Marmite, blue cheese, anchovies and oysters are all strong flavours which do not necessarily appeal to everyone’s taste; Tim Sherwood is the footballing equivalent.
Whether or not Aston Villa’ new manager brings you out in hives or infects you with his candour, though, at present he’s letting his side’s football do the talking anyway.
The former Tottenham gaffer has guided Villa into an FA Cup final and looks very likely to preserve his new club’s Premier League status from a position of extreme jeopardy when he took over in mid-February.
Should Sherwood achieve the survival/cup double he’ll earn legend status at Villa Park, but before the flattering appraisals potentially flood in, there’s another seemingly outrageous question to answer.
Would he make a good England manager down the line? Here’ are five reasons he would:
He’s a motivational genius
This is becoming abundantly clear. Firstly he turned results around at Spurs last season, winning seven of his first 11 games as caretaker and now he’s working his magic at Villa. He appears to breed confidence with individuals too, not least strikers such as Emmanuel Adebayor and Christian Benteke.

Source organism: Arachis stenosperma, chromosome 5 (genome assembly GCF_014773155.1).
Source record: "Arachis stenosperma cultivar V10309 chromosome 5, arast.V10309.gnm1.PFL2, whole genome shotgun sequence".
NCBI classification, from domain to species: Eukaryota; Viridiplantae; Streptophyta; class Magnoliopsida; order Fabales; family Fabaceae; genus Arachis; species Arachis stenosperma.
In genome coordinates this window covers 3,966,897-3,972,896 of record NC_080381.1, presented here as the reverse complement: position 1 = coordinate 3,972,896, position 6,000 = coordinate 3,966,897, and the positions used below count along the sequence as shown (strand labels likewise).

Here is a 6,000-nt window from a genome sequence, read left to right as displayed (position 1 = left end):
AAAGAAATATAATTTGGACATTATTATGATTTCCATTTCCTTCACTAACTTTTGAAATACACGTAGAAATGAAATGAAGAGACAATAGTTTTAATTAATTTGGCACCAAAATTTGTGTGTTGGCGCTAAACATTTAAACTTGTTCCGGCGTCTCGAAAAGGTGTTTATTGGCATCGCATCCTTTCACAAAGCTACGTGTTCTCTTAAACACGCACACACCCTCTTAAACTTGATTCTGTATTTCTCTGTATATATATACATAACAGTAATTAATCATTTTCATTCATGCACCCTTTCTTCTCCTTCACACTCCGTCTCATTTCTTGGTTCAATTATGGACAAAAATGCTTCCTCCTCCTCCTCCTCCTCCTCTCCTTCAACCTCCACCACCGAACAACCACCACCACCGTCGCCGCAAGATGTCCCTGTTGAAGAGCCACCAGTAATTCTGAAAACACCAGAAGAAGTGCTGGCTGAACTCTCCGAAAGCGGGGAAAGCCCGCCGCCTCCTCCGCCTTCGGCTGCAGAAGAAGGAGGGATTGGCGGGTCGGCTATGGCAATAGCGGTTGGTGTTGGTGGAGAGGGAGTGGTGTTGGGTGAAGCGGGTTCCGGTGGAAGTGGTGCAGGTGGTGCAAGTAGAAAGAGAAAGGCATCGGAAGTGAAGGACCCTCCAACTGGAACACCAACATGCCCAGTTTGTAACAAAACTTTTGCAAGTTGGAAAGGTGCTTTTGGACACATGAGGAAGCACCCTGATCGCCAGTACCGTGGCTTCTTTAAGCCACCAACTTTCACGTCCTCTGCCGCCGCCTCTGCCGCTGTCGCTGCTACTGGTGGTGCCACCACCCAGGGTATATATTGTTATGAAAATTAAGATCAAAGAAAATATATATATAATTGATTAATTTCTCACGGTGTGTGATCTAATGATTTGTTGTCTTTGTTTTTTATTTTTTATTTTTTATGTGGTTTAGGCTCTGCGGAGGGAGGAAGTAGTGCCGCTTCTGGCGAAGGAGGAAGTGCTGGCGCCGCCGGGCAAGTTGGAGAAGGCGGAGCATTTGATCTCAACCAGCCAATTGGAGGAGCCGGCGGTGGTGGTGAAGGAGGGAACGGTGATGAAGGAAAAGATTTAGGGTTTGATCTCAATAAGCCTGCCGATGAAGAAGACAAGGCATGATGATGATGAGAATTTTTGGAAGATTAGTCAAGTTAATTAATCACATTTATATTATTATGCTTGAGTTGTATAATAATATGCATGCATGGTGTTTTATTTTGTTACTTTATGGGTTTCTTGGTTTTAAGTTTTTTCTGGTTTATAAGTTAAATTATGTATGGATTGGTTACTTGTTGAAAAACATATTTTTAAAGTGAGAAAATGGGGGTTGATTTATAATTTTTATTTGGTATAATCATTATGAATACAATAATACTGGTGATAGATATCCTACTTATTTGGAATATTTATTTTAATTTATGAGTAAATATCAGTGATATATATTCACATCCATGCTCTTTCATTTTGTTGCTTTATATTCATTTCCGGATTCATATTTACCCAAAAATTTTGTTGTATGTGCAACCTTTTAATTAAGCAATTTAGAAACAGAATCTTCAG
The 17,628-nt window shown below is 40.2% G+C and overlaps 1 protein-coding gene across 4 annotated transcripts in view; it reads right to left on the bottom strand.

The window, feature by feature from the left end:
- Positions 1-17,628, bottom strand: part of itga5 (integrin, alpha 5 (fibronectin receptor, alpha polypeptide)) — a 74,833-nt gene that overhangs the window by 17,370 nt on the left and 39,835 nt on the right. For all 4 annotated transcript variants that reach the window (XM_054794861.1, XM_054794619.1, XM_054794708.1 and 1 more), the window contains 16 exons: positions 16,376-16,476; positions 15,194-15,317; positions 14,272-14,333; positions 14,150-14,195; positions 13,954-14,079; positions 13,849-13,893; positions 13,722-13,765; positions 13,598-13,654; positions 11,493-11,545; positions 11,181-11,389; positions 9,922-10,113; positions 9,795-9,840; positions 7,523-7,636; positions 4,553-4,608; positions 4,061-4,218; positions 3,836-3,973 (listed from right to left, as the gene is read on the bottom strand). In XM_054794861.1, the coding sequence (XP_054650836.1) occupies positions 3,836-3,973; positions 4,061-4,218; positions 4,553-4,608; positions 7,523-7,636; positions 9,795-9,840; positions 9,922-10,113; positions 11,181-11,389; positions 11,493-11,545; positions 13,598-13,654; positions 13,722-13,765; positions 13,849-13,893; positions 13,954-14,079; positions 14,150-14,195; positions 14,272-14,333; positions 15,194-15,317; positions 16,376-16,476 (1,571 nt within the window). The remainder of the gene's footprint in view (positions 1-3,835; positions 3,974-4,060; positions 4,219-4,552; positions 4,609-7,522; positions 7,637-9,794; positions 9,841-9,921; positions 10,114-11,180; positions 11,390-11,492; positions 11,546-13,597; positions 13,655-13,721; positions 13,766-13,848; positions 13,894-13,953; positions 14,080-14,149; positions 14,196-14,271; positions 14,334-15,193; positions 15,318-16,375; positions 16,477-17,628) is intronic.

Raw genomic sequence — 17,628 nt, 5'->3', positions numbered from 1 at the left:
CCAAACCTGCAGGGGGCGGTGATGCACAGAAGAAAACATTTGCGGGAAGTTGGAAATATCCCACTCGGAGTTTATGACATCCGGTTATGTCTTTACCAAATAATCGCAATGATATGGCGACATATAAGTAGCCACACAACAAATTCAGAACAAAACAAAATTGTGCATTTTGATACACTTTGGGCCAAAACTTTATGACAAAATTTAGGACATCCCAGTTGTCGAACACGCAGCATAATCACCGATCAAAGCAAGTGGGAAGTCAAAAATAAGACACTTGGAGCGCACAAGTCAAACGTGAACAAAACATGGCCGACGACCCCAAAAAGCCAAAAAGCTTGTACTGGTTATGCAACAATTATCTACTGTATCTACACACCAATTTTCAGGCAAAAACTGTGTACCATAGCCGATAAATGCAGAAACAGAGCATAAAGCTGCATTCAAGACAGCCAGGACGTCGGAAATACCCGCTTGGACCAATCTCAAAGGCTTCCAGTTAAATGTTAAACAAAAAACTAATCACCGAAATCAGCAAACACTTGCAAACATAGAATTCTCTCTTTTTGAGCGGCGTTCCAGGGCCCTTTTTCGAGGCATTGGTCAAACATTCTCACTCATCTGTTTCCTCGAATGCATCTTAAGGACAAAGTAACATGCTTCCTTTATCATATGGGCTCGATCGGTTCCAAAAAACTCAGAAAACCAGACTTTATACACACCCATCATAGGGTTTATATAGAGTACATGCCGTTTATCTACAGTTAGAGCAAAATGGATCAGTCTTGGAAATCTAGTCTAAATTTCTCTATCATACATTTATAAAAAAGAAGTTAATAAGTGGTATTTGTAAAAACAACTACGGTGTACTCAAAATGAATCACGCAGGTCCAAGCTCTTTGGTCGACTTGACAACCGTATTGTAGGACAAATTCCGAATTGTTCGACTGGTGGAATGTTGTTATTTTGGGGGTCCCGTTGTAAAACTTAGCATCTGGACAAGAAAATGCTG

He’s not afraid to take bold tactical decisions
Does he have the tactical guile of a Jose Mourinho? Certainly he does not. However, when Sherwood took the reins at Tottenham he switched to a 4-4-2 which drew exasperated gasps in some quarters, but initiated positive results and he’s got Villa playing sleek football now, with runners from midfield his signature.
He will not pick players simply on reputation, just performance
This became part of his problem at White Hart Lane, but it stands him in great stead where international management is concerned, as team dynamic over the individual is key. Dealing with huge egos is a requisite part of the job.
He’s already inspiring a crop of young Englishman at Villa
Even if you want to label 19-year-old sensation Jack Grealish as Irish, he’s one of a host of exciting prospects flourishing in the west Midlands. Fabian Delph and Tom Cleverley have already broken into the England ranks but have never looked better, while Ashley Westwood, Matthew Lowton and Nathan Baker are also around the first team.
He’s got rhino-thick skin
Perhaps the most key ingredient of them all. As a manager you expect to be placed on a pedestal or vilified at various times. As England boss you are occasionally more exposed than a camel in a sandstorm.
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